* Do not put heavy items on top shelves of bookcases.
* Place televisions at the back of cabinets or secure them to the wall and ensure furniture is fit for purpose and compatible eg: Television cabinets designed for the size of the TV screen and anchored accordingly
* Discourage small children from climbing on furniture.
* Do not put tempting items such as favourite toys on top of furniture that tempts children to climb up and reach.
* Do not place unstable furniture near where children play.
* Put locking devices on all drawers to prevent children opening them and using them as steps.
‘The AFA recommends consumers look for the AFA approved ‘Warning Labels’ when making furniture purchases,’ continues Ms Torelli. ‘Our industry members do work hard to ensure the safety of the products and the labels provide consumers with a sense of reassurance that careful consideration has been given to the purpose and use of the furniture.’
What to look for
Look for the AFA Member approved Warning Labels as specified in AS/NZS 4935. If you’re not sure, then contact the AFA at www.australianfurniture.org.au
‘We strongly encourage consumers to check out the ACCC’s Safety tips and watch the safety video ‘Anchor it and Protect a Child’,’ says Ms Torelli. ‘Every life is valuable and the more information that is available to help avoid the pain and suffering of another Australian family is absolutely imperative.’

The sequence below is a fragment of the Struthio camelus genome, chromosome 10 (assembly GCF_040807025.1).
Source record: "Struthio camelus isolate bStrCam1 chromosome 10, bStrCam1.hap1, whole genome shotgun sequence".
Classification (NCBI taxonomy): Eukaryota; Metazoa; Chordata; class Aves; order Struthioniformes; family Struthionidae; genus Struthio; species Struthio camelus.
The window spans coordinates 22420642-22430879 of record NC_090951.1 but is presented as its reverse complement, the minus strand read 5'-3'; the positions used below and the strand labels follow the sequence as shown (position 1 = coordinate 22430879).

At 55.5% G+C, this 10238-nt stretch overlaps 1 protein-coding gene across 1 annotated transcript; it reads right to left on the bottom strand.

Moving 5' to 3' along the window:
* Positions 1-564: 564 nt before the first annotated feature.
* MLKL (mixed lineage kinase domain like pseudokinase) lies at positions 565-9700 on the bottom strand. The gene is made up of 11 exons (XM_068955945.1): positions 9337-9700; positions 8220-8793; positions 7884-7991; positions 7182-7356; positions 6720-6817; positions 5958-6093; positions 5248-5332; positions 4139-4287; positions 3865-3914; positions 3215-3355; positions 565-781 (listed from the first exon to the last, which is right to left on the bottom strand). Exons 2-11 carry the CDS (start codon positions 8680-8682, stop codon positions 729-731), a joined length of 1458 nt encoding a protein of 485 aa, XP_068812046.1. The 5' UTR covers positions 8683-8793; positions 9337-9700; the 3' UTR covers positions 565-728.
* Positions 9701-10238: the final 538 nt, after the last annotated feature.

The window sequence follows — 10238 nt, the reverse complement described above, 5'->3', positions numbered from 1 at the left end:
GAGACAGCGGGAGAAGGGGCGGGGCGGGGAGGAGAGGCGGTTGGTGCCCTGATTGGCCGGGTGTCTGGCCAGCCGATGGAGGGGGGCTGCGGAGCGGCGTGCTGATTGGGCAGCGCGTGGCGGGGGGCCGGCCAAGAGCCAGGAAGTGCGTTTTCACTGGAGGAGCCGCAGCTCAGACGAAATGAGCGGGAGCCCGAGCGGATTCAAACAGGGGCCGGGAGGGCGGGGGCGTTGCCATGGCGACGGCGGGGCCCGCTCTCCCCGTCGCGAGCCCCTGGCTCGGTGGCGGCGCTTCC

FAQS – Injuries and deaths
* At least 15 children under nine years old have died in Australia since 2000 after domestic furniture fell on them. This is around one death per year. (Source: National Coronial Information System)
* The Victorian Injury Surveillance Unit (VISU), Monash University recorded 909 emergency department visits in Victoria during January 2006 – June 2014 for injuries related to furniture tip-overs.
Of these injuries:
* half were to children four years old and under
* 80% of incidents occurred in the home.
* The Queensland Injury Surveillance Unit (QISU), Mater Health Service identified 1,032 cases during 1999-2013 where a child under 5 years old was injured by furniture or appliances tipping over.
Of these cases:
* the three most common furniture items were chairs, chest of drawers/tallboys and tables/benches/desks
* the most common electrical appliance by far was the television
* the three most commonly identified places the injuries happened were living/dining areas, bedrooms and family/rumpus rooms.
Small children tend to climb on furniture such as freestanding bookcases, drawers, wardrobes and sideboards, and if the furniture is unsecured the child’s weight can cause it to topple.
Falling furniture can not only strike a child but can trap and crush them underneath, causing the child to suffocate.
For enquiries relating to this and other compliance matters, consumers and suppliers can contact the AFA on +61 3 86914244 or email firstname.lastname@example.org
For information on AFRDI Testing and certification (AS/NZS 4935;2009) http://www.furntech.org.au/
For more information contact: Australasian Furnishing Association via email email@example.com